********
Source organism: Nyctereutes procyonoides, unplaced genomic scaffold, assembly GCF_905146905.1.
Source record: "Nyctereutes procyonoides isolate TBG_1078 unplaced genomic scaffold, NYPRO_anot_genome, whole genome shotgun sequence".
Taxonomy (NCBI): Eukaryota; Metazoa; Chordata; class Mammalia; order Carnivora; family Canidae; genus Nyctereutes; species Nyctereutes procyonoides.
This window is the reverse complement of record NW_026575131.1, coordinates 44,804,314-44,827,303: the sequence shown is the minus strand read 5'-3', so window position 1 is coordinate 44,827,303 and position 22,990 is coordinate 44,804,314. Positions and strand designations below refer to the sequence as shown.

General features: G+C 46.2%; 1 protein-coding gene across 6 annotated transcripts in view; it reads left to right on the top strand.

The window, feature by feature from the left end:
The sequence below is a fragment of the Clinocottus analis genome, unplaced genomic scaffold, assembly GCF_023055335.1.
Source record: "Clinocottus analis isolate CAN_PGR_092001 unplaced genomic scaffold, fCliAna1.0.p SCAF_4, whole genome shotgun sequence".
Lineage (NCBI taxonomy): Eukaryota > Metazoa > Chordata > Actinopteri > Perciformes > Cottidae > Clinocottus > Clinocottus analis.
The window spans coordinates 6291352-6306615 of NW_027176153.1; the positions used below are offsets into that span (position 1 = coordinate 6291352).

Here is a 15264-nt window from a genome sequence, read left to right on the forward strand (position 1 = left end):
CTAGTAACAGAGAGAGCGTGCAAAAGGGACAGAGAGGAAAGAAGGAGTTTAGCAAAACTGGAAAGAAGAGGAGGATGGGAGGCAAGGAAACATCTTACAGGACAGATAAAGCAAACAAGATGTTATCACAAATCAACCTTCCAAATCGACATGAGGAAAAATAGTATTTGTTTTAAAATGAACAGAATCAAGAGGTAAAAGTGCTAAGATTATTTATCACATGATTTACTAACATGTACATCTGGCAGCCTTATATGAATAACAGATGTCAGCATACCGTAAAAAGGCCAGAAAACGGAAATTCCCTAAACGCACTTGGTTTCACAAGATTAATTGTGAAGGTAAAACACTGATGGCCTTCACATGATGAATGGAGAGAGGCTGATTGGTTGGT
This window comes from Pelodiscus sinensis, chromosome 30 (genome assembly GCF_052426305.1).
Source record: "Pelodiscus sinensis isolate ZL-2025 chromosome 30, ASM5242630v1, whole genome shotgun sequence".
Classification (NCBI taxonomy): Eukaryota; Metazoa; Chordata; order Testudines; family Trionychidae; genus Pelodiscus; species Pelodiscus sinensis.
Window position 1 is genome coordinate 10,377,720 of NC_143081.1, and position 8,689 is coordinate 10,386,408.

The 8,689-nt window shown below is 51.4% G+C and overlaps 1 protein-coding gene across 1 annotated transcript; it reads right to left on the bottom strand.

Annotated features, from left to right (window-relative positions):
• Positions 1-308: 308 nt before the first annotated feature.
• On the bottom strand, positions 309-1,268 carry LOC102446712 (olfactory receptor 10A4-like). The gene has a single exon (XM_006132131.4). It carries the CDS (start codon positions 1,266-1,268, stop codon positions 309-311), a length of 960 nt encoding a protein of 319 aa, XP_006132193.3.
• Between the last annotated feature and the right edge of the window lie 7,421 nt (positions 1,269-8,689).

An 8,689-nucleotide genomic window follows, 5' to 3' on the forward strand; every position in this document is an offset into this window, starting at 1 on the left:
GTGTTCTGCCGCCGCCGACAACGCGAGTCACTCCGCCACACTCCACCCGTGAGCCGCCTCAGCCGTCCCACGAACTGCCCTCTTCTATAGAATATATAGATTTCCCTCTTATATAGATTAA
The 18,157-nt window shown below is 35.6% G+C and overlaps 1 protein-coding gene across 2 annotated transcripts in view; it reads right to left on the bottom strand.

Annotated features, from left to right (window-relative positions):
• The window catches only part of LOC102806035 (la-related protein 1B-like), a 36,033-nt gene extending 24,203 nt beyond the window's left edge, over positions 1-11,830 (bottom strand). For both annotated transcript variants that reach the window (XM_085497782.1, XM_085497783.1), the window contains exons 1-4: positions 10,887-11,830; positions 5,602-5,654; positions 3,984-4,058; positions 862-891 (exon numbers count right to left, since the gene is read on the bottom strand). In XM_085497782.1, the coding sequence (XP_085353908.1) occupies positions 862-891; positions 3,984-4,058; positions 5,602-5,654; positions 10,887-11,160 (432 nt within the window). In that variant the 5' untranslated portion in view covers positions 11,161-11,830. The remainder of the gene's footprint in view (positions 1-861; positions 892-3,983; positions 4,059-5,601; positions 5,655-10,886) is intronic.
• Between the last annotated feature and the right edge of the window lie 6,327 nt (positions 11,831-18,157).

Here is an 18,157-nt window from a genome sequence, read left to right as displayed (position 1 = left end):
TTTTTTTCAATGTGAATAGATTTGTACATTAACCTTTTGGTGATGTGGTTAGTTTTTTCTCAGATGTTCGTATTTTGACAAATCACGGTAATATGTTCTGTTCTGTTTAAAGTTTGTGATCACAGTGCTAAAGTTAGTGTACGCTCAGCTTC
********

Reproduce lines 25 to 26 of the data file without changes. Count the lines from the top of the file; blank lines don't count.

Annotated features, from left to right (window-relative positions):
• The window catches only part of LOC102806035 (la-related protein 1B-like), a 36,033-nt gene extending 24,203 nt beyond the window's left edge, over positions 1-11,830 (bottom strand). For both annotated transcript variants that reach the window (XM_085497782.1, XM_085497783.1), the window contains exons 1-4: positions 10,887-11,830; positions 5,602-5,654; positions 3,984-4,058; positions 862-891 (exon numbers count right to left, since the gene is read on the bottom strand). In XM_085497782.1, the coding sequence (XP_085353908.1) occupies positions 862-891; positions 3,984-4,058; positions 5,602-5,654; positions 10,887-11,160 (432 nt within the window). In that variant the 5' untranslated portion in view covers positions 11,161-11,830. The remainder of the gene's footprint in view (positions 1-861; positions 892-3,983; positions 4,059-5,601; positions 5,655-10,886) is intronic.